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I wouldn't sweat the diesel vs. the outboard too much. Having owned both, I think the diesel actually might be easier to maintain, especially these days. All the ethanol in the gasoline is hell on outboards. You don't have that problem with a diesel.
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Old 11-06-2009
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I own a CS27 with a Yanmar YSE8 diesel - my 4th boat with a diesel. Easy to maintain - I'm not a fan of outboards. The 27 sounds like the better boat possibly. If it hasn't blistered yet it probably won't in my opinion. It is probably better equipped. As to maintenance differences, almost same length so winter storage, moorage, and bottom paint costs should be similar. Through hulls aren't a problem - the 27 has a few more - if the 250 has a galley sink there should be one for the outlet I think. The 27 will be the better sailer I think as well.
Brian
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Old 11-06-2009
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Should have added that the stuffing box will have to be repacked every few years but it's not hard to do. Transmission is no problem usually. Excellent owner's site for Catalina 27 as well. I'd trade outboard maintenance for diesel any day. See the two maintenance links I posted below.
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Old 11-06-2009
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I have the opportunity to sail both, the C250 and a late 80's C27. At first appearance the 250 seems like an impressive boat and has more modern lines... and yes, less teak. The C27 lines are definitely older and teak is apparent. More importantly if you look at the rigging of both boats, the C250 spars are, in my opinion considerably lighter, whereas the 27 has a very sturdy look about her mast and boom. There is also a large amount of freeboard on the 250 making it more prone to wind influence on the hull. At the marina where we rent these two boats, the C250 is affectionately named "Tubby". After sailing her and sailing the C27.... "Ariel" the C250.. "Tubby" is very appropriately named. The C27 is a fine sailing boat and also very sought after especially with a well kept diesel. Check out the link provided to the Catalina 27/270 website. I'm certain the folks there can also give you some great insight on the two boats. Happy Hunting!!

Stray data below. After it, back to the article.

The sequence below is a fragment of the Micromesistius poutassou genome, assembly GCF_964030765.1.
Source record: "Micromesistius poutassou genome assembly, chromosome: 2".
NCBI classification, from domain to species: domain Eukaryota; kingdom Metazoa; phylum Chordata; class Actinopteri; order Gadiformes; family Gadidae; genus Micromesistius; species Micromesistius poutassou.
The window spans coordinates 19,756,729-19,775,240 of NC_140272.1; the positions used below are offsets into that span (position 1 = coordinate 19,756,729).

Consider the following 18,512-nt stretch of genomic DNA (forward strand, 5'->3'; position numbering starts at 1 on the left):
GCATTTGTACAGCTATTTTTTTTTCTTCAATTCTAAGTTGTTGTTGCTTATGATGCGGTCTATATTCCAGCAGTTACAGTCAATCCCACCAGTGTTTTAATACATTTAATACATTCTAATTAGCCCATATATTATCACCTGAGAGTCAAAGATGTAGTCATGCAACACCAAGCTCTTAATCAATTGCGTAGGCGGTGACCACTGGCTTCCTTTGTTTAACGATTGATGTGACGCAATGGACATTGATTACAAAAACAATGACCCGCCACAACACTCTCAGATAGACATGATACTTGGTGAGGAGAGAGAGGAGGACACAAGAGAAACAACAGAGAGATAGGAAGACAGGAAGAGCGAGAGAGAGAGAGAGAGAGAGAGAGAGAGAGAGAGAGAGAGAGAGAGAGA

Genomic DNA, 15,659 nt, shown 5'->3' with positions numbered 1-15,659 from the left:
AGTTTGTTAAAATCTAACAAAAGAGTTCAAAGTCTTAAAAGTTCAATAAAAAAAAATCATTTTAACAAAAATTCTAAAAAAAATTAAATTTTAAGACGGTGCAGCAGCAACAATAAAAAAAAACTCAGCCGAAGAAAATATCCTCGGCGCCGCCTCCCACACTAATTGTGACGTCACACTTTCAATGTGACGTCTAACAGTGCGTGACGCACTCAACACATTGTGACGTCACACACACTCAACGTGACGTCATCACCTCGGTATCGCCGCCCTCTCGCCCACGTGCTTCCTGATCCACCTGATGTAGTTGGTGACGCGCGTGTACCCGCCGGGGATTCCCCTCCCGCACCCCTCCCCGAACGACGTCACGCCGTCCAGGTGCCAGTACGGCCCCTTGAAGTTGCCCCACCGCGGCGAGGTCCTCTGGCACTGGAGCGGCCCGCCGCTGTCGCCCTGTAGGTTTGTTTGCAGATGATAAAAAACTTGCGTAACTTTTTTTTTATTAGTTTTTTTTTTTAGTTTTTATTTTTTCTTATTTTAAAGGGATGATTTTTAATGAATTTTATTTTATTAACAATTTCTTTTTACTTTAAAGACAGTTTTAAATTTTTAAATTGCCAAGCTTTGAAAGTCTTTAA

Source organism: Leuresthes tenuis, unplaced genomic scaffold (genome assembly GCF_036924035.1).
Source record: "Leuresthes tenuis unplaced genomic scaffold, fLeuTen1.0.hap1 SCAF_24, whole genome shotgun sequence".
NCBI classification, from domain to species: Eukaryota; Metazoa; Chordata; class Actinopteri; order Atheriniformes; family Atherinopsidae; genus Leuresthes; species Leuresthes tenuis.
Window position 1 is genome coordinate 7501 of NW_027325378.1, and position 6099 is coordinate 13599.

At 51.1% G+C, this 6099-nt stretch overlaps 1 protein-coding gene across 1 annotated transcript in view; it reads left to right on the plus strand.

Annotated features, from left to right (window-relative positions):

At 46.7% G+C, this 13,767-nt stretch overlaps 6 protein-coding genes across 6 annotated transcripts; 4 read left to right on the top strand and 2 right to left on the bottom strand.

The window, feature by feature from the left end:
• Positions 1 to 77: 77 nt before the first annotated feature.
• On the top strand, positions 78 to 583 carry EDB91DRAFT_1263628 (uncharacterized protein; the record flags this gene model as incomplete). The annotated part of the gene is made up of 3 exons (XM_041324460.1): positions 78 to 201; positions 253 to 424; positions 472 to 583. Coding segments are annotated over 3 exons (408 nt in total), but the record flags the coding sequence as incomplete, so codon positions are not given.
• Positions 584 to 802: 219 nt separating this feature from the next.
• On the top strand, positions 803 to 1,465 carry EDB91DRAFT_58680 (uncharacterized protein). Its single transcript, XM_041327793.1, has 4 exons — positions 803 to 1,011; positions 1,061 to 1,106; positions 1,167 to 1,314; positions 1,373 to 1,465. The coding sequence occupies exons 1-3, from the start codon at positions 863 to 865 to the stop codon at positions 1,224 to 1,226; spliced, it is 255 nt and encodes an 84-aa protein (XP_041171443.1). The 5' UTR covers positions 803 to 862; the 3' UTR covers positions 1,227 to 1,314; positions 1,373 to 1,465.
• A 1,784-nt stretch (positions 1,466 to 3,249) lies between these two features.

IC27/270A Website
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Old 11-07-2009
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C27 is a great boat! Outboards, although many smaller sailboats have them will cavitate when in choppy water or if you go forward say, drop the jib or pick up a mooring. I think you would feel "safer" with 27 on upper Delaware bay when you get down around Wilmington. I agree with the others on Diesels, I never had one and love my old universal 5416.
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Old 11-07-2009
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Diesal vs Gas....diesal is much safer in terms of explosiveness. Prop in the water will power the boat better than one which will be affected by wakes and waves.

No comparison from the C25 to the C27. 27 can handle more weather. Better amenities and more comfortable to sail as well as stay over on.
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Old 11-07-2009
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Also, I wouldn't worry about the time spent tinkering on the boat.
I spend an extremely large amount of time working on the boat (bike/car/garage/whatever) not because it needs it, but because I like to.

Had a project mustang. In 15 years it had been 6 different colors, had three different engines, 4 transmissions, three completely different interiors, and several different axles. It was perfectly functional a week after I picked it up, I just enjoyed working on it. I did manage to get 28mpg highway with a 375 horse 351w V8 by playing with gearing and tire size, only 12 city though. Was awesome, could beat most street cars I ran against, do block long burn outs, then cruise all day on $10.

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Old 11-07-2009
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go bigger and cheaper and go sailing, Catalina 27 does not need that much more maint. than a chubby 25. You will have a 32-33 footer next I think.
Greg
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Old 11-07-2009
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27 rocks. It'll take no more work than any other older sailboat - and it's way groovier than "Stumpy".